Passing through Bangor, Maine, we were surprised and delighted to find our visit coincided with the (free!) National Folk Festival. We weren’t familiar with the festival, but evidently it moves to a new location every three years. Bangor’s a small city, or maybe just a big town, with some real economic problems. The festival didn’t seem any bigger than Seattle’s annual Folklife, but it was a big deal for little Bangor, bringing in much-needed tourist dollars and sparking revitalization of their waterfront.
At first glance, I didn’t see familiar names in the program. Then we sat down in the shade (92 Fahrenheit, so it was the only hot day in Bangor all year), listened to a Grammy-winning Dobro player, and read the program in depth. Henry Butler! I’d heard Henry play the piano live, on the radio in New Orleans, and I knew we were in for a treat. Then I saw that Solas was a band formed by Seamus Eagan — I knew him from his solo album. He was a child prodigy who won the all-Ireland prize in just about every Celtic instrument. A Tejano band called Los Fantasmas del Valle* consisted of three guys in their 60’s who’d been playing together for 40 years, and their new accordionist, at 20, younger than the band itself.
It was a memorable musical day. The Tejano band had us up on the floor dancing, and I could see why they recruited that young pipsqueak for the squeezebox. He was great, and he carried the melodies flawlessly. We were way at the back of the tent for Solas, but I could see which one was Seamus Eagan — he was the fellow who played three different instruments just during the first song. And Henry Butler was just fantastic. He’s totally blind, so he looks a little awkward when he’s sitting on stage and not playing. But once he starts tickling those ivories, it’s like magic. If I wasn’t sitting on the ground, I would have been on the edge of my seat. We gave him a standing ovation, which he couldn’t see, but a number of us (including yours truly) were shouting, “We love you, Henry!” which got his attention.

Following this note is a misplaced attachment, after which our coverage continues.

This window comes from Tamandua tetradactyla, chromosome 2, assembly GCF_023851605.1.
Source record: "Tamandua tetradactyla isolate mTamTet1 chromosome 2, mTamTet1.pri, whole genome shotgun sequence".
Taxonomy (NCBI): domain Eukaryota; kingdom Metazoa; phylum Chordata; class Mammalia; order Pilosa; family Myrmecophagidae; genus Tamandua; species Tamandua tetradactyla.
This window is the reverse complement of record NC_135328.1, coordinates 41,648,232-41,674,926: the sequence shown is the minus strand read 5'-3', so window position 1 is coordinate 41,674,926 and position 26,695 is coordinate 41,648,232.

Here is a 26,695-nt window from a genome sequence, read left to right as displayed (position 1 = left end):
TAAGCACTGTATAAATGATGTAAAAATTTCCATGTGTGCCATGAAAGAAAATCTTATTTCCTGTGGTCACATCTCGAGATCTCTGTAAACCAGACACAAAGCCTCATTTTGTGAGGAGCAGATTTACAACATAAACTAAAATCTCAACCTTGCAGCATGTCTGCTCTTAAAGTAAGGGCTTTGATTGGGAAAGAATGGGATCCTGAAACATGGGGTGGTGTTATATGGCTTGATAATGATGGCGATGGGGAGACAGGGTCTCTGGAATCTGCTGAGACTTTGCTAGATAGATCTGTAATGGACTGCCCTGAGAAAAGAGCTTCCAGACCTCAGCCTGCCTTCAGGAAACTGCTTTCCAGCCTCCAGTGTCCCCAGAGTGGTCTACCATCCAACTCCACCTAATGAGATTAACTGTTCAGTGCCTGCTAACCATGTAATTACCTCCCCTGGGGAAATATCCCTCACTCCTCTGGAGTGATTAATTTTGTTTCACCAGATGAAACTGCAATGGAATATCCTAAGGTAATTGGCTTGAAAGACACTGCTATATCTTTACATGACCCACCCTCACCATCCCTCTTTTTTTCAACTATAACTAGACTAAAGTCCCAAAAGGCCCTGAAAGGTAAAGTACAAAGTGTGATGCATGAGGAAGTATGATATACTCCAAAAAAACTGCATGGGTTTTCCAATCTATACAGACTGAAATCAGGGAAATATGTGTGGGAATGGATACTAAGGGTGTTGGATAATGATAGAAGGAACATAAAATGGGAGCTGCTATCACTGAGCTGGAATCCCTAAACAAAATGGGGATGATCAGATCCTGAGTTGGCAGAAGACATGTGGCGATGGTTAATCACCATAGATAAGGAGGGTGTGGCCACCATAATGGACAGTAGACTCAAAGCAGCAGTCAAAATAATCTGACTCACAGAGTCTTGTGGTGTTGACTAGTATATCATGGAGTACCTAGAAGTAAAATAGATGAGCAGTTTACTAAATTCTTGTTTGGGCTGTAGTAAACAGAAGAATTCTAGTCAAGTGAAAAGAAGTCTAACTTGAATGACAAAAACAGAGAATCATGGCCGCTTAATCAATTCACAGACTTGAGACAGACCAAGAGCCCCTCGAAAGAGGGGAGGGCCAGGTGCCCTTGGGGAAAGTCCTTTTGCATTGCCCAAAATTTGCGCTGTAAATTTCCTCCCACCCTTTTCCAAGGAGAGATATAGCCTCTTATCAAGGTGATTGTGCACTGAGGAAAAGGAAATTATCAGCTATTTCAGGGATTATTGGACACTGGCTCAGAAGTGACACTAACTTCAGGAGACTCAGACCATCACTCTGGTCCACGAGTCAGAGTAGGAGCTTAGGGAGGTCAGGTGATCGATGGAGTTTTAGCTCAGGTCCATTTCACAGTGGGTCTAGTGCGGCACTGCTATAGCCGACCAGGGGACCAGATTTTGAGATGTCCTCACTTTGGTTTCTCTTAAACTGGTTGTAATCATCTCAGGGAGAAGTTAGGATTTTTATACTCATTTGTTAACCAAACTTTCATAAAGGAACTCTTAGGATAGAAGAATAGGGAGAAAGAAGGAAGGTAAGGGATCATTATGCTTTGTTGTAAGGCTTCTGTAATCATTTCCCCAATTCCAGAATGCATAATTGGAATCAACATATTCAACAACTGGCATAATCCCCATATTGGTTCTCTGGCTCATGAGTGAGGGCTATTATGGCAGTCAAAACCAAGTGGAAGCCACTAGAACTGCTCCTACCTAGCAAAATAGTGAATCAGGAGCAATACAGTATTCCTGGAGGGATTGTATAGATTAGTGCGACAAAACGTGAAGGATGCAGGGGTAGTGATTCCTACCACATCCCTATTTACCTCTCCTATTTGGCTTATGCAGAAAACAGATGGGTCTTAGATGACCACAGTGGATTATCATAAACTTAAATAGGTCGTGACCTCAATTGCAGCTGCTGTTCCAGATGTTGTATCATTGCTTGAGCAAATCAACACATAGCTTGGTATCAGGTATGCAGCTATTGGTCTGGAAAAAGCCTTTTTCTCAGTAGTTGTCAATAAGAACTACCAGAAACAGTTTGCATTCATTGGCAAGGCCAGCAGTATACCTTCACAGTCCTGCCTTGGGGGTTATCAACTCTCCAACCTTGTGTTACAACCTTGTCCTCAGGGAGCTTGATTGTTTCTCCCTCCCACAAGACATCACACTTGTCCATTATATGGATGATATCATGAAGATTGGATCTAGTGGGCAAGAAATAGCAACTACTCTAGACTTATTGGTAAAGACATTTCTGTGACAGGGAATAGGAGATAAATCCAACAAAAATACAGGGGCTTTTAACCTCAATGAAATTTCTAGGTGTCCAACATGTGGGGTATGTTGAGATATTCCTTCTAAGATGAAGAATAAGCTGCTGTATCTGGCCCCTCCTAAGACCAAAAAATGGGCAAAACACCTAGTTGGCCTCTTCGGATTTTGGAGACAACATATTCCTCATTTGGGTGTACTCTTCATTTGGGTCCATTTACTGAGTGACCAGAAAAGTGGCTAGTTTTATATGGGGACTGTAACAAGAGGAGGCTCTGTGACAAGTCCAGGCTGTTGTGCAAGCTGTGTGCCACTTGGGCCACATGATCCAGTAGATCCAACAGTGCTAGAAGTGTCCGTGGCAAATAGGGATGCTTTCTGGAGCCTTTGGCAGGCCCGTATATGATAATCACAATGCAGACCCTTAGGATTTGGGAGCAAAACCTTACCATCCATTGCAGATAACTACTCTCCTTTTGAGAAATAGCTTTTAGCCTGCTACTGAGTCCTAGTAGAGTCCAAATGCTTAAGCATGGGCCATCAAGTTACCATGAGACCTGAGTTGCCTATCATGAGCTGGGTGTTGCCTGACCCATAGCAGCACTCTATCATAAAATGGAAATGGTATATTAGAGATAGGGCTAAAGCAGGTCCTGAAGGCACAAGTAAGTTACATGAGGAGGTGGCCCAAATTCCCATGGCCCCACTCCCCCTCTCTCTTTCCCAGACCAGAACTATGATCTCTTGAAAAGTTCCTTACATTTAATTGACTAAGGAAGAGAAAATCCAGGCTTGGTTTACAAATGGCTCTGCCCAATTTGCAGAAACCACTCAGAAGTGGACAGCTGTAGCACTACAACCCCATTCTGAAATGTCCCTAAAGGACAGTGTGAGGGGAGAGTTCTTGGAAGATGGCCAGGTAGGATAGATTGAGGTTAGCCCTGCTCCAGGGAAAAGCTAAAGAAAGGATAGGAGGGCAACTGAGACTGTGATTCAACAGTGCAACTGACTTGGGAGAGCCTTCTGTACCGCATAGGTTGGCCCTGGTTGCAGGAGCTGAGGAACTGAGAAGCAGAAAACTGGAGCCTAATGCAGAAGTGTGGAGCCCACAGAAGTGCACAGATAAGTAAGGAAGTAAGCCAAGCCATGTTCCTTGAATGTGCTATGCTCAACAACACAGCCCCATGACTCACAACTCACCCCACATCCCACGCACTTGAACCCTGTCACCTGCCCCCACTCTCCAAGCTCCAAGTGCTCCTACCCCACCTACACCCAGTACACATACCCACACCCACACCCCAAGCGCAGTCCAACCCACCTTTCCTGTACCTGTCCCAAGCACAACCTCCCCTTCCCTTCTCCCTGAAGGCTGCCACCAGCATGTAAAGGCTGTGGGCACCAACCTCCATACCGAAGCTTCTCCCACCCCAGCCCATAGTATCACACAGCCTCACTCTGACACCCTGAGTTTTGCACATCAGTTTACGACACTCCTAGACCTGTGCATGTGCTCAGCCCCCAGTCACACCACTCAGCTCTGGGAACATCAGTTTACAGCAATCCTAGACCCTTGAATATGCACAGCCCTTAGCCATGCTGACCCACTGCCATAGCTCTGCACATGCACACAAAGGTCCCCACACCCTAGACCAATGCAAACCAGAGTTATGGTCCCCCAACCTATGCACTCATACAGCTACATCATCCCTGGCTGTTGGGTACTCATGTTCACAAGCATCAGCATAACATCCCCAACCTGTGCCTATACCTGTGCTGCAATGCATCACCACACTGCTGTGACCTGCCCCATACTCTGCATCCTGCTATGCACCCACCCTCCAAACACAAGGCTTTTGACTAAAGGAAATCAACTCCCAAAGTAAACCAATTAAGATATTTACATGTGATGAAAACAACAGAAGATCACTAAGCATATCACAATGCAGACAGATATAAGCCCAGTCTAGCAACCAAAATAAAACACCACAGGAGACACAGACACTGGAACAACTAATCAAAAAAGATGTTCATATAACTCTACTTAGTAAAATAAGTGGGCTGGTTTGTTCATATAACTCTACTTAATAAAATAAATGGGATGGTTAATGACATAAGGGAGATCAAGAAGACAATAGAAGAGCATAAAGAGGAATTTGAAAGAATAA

After the show, we stood in line to get Henry’s autograph. He wrote his full name out, very slowly, with a black marker on the disc itself. I told him of my brother, who’s also blind and named Henry. But he cheats and just writes “Hank” — four letters, all upper case, easy! Henry laughed. I got the feeling he likes taking his time writing his autograph, because he gets to flirt with the ladies. Lucky for me!
*Author’s note: When we get good Internet access, we get a little too excited. I wrote the above entry and published it without checking it over — I accidently sent it out to a bunch of readers without replacing “???” with “Los Fantasmas del Valle!”
**Another author’s note: One reason I love Henry Butler so much is that the following quote is attributed to him: “I decided, after listening to much of the jazz music that was coming out on all the labels, that something wasn’t right. I believe that jazz, generally speaking, is going into a tank … I think I have a chance in my life right now to push the envelope in the blues arena. I was starting not to have as much fun [in jazz}, not because I could not play, but because I was feeling the whole thing was more limiting. I just wanted to have fun and gig.” Right on, Henry. I am sooooooo with you about jazz vs. blues!